Yemen could face famine if no immediate action taken: UN officials

January 27, 2017 10:33 am

Under-Secretary-General for Humanitarian Affairs Stephen O’Brien (C) speaks to journalists during a press conference before his departure from Sana’a International Airport, Yemen, on October 4, 2016. (Photo by AFP)

officials have warned about the dire humanitarian situation in Yemen in the wake of the nearly two-year-old Saudi war in the impoverished Arab country, stating that Yemen could face famine this year.
“The conflict in Yemen is now the primary driver of the largest food security emergency in the world,” UN Under-Secretary-General for Humanitarian Affairs Stephen O’Brien told the Security Council on Thursday.
“If there is no immediate action, famine is now a possible scenario for 2017,” he pointed out.
O’Brien also expressed sorrow over the plight of Yemeni children, saying a child under the age of 10 is dying every 10 minutes of “preventable causes.” 
The top UN official further warned that grain silos will run out of storage within the next few months because foreign banks no longer conduct financial transactions with many of the country’s commercial banks.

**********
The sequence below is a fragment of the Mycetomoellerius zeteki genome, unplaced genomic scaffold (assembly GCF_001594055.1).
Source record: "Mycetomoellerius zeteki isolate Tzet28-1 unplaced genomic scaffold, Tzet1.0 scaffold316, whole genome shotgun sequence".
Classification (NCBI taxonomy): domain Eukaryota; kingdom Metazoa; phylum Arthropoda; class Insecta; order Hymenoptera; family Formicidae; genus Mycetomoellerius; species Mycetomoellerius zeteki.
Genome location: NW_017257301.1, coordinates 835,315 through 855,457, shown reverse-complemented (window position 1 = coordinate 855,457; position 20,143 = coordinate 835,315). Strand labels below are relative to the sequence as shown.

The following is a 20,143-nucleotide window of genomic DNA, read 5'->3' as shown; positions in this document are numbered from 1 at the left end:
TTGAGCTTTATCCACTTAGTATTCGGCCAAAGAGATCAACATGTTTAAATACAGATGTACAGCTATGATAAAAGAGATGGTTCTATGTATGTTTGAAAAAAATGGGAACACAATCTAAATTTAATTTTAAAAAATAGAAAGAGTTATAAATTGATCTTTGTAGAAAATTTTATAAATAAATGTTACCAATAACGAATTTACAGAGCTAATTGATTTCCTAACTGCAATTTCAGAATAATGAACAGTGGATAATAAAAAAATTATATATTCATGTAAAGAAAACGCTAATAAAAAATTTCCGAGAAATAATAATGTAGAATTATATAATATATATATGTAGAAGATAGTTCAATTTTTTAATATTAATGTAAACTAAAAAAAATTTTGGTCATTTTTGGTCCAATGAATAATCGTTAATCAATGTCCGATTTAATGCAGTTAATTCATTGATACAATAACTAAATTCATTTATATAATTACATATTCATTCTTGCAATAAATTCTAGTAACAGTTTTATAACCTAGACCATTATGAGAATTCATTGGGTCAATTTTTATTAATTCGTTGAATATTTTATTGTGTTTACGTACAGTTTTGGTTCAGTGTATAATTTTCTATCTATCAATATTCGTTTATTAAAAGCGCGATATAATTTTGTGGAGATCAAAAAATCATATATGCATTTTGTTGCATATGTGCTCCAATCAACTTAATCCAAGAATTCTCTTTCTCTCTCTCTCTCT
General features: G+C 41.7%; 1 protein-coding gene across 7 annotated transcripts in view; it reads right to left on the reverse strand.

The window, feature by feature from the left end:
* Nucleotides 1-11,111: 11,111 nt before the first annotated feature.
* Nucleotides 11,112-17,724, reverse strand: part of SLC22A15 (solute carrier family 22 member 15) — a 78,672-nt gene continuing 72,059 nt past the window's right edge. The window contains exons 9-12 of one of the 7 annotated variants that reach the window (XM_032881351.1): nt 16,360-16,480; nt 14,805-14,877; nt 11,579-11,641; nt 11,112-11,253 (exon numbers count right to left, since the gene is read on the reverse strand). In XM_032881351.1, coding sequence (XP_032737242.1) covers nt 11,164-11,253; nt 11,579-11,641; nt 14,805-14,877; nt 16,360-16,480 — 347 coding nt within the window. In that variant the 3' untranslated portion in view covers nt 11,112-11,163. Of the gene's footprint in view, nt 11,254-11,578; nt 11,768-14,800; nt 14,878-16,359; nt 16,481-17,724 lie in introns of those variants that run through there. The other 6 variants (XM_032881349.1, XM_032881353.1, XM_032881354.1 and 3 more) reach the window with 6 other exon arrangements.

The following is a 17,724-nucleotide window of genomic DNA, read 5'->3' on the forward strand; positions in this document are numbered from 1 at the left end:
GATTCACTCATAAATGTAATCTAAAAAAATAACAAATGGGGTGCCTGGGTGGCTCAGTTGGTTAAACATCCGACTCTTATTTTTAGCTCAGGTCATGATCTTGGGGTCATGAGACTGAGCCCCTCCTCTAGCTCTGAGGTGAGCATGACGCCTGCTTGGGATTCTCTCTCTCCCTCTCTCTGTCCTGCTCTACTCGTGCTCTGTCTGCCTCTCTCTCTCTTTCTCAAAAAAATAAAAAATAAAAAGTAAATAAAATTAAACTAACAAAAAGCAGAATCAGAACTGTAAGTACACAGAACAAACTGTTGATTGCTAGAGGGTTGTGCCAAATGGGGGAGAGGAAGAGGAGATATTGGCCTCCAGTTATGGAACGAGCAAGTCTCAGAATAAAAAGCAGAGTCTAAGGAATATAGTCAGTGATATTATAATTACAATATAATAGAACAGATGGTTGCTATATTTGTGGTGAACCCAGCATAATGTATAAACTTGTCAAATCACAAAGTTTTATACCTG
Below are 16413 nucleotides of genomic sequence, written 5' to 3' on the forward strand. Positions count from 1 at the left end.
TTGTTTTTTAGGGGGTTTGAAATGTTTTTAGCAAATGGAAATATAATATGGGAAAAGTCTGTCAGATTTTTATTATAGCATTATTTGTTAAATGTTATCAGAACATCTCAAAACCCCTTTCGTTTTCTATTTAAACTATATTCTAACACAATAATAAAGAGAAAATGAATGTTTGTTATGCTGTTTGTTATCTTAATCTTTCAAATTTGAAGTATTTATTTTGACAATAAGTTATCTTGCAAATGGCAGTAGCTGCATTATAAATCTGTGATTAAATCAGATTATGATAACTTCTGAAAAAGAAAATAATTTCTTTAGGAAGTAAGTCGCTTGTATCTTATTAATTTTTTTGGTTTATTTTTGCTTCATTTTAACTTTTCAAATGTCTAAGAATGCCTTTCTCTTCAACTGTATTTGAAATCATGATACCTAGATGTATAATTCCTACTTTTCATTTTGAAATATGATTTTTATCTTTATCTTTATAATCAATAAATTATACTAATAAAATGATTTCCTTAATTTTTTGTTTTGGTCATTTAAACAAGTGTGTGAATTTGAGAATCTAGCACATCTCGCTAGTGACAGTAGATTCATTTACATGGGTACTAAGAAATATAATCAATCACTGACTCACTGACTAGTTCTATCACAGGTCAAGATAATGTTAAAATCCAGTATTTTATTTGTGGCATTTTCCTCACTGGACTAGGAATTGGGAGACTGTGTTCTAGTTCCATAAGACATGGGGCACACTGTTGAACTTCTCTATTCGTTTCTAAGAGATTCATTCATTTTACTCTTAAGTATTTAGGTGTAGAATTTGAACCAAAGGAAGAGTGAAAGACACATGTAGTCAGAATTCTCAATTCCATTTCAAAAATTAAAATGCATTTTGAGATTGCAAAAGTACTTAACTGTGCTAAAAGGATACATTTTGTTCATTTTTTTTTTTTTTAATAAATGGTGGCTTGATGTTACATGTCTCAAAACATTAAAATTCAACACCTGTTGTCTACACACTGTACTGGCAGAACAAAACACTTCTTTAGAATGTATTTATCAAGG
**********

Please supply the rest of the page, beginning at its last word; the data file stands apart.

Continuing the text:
UN Special Envoy for Yemen Ismail Ould Cheikh Ahmed speaks to the press after arriving at Sana’a International Airport, Yemen, on October 23, 2016. (Photo by AFP)

‘Tragic consequences of Saudi airstrikes’
UN Special Envoy to Yemen Ismail Ould Cheikh Ahmed, for his part, told the Security Council that the “dangerous” upsurge in Saudi airstrikes and fighting between Houthi Ansarullah fighters and Saudi-sponsored militiamen loyal to resigned Yemeni president Abd Rabbuh Mansur Hadi are having “tragic consequences for the Yemeni people.”
Ould Cheikh Ahmed also criticized Hadi for rejecting his peace proposals.
“Hadi continues to criticize the proposals without agreeing to discuss them and this will hinder and impede the path towards peace,” the UN envoy told the Security Council.
The UN humanitarian coordinator for Yemen, Jamie McGoldrick, says the conflict has claimed the lives of 10,000 people and left 40,000 others wounded in the country.
McGoldrick told reporters in Sana’a earlier this month that the figure was based on lists of victims gathered by health facilities and the actual number might be higher.
The Saudi war on Yemen, which local sources say has killed at least 11,400 people, was launched in an unsuccessful attempt to reinstate the former government.
The Saudi war has also taken a heavy toll on the country’s facilities and infrastructure, destroying many hospitals, schools and factories.
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